dimensioned in width and depth for receiving the tip of a manipulation tool, such as a pusher pin (not shown). The recess 406 may be of any curved or rectilinear geometric configuration, e.g., oval/elliptical, square, round, rectangular, triangular, or combination thereof. An elliptical shape for recess 406 has been observed to orient the implant in a suitable orientation prior to delivery.
The maximum transverse dimensions of recess 406 may in one embodiment, be between 0.5 to 2.5 mm and a depth of 0.5 to 1.5 mm. Recess 406 can be placed appropriately placed anywhere on the undersurface or proximal surface of the retention device. A maximum transverse dimension of recess 406, in one embodiment of this aspect of the present invention, is between 0,5 to 2.5 mm and a depth of 0.5 to 1.5 mm. Recess 406 can be placed appropriately placed anywhere on the undersurface of the retention device. :n,, ;-MO :10.6 us . . .
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fissi.~;_. The degree of offset of recess 406 may, in general, be selected as a function of the dimensions of the implant, as well as other dimensions, to facilitate configuration of the implant for purposes of delivery. In addition, as shown in Figures 12A-12C, retention device 400 may be provided with features for coupling force-transmitting elements or members useful in reconfiguring or re-orienting the retention device 400 (and, in some embodiments, all or part of implant 300) according to aspects of the present invention. For example, holes 408 and 410, which may be through-holes in some embodiments, may receive tension elements such as sutures which can then be used to apply rotation moments, for example, about recess 406. Features 406 and 408 may in some embodiments be provided with annular rings 409 and 410 (which may be of a selected material, such as tantalum). Another feature 412, which may also but need not be a through-hole, permits tension to be applied to the center of the retention device 400 in a manner that avoids rotation of the device if the pusher pin is not positioned in recess 406. Figure 12C
shows the retention device 400 from a point below the device. In this view, it is possible to discern the generally oval shape of the recess 406 with respect to a plane parallel with the major axis of the device. The shape need not be oval, and it need not have particular dimensions; the shape and dimensions vary with the pusher pin to be used in manipulating and re-configuring the retention device 400 in use.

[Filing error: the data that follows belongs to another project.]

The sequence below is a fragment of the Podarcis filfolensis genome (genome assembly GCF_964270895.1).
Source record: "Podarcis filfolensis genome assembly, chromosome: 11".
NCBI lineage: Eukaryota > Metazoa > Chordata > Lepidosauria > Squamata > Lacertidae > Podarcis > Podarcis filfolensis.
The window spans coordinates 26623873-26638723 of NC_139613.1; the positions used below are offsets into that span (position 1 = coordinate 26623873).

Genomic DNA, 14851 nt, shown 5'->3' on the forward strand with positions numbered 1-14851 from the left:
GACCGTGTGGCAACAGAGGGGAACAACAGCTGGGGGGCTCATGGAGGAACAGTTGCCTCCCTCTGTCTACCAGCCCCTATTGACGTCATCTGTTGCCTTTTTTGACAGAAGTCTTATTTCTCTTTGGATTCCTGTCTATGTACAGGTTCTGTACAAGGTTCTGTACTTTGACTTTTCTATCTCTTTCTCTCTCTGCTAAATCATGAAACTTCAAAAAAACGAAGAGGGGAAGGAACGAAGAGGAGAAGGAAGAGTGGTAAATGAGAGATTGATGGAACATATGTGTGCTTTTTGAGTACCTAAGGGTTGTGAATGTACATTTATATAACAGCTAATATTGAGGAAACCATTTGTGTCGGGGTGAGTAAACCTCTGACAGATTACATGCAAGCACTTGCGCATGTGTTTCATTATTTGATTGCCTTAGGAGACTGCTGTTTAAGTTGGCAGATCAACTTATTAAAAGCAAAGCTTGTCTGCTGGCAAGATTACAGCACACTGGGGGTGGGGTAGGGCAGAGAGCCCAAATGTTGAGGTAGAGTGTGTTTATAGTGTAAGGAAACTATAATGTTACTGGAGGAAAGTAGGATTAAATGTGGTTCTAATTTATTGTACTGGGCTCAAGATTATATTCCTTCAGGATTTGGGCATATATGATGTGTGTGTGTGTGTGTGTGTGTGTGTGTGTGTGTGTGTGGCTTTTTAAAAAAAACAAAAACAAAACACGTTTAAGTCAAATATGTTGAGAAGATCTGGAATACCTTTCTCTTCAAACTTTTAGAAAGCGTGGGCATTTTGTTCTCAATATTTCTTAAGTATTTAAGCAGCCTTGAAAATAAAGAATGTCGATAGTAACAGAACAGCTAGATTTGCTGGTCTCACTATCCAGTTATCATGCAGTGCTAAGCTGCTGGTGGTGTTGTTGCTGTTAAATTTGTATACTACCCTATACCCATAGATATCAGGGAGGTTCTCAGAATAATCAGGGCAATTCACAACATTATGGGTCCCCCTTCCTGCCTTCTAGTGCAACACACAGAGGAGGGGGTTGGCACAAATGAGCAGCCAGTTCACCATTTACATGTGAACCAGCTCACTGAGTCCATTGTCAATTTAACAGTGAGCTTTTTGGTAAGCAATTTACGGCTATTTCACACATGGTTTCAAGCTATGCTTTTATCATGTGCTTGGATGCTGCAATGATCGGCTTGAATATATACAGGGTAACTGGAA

[0068] The interaction of the pusher pin with the retention element 400 is shown in greater detail in Figures 13 and 14. The retention element 400 may also include coupling features such as through -holes 408, 410, which permit the engagement of tensile elements such as sutures for applying orienting forces to the retention element 400. Configurations for the coupling features other than through-holes could also be used, consistent with the principles of this aspect of the present invention. In addition, the through-holes may have the salutary effect of reducing the mass of the retention element 400, while retaining strength arising from the moment of inertia of the cross-section of the retention element 400. In addition to the through-holes 408, 410, retention element 400 may include a centrally positioned through-hole 412. The through-holes 408, 410 and 412 all have positions either on-line with, or laterally offset from a center line and a center of mass of the retention device 400. Attachment of tension elements to retention device 400 at through-holes 408 or 410 can be used in coordination with a pusher pin in recess or dimple 406 to impart a moment to the retention device 400 and, with it, a desired rotation.
Coupling a suture or other tension element via through-hole 412 permits a withdrawing force to be applied to the retention device 400 in a manner that would not rotate the retention device 400, unless an opposing force were also being applied at recess 406. Mechanisms other than recesses or dimples could also be used as an alternative, without departing from the scope of this aspect of the present invention.

[0069] Figures 13 and 14 depict, in a perspective view, a retention device being acted upon by a pusher pin 370 according to an aspect of the present invention. In Figure 13 the retention device is viewed from the side; in Figure 14 it is viewed at an angle. Pusher pin 370 projects from pusher tube 350, to which it may be laser-welded, for example, and engages recess 406, described above. The recess 406, in this embodiment, is offset from the center of the retention device 400, so that when a tensile force is applied to the retention device 400, e.g., by a rotation suture attached via through-hole 408 on the opposing side of the center of mass of the retention device 400, the retention device rotates.

[0070] Figure 15 depicts, in a sectional elevational view, an implant at a point in time prior to a muzzle-loading operation in an embodiment of an aspect of the present invention. This embodiment shares some similarities with the embodiment shown at Figures 9A-9C
and l0A-lOB. A cap 500 in which an implant 300 has been loaded is prepared for mounting on the distal end of delivery tube 520. The implant includes a retention device 400, having at least two manipulation sites, here an offset through-hole 408 and a central through-hole 412 at the base of the retention element 300. Prior to loading the implant 500, a first tensioning element, here in the form of a rotation suture is attached to the retention element 300 via through hole 408, and a second tensioning element for eventually securing the retention element 300 is attached to it at through-hole 412. The tensioning elements pass through a tube 510 in a proximal direction out the end of the cap 500 to delivery tube 520.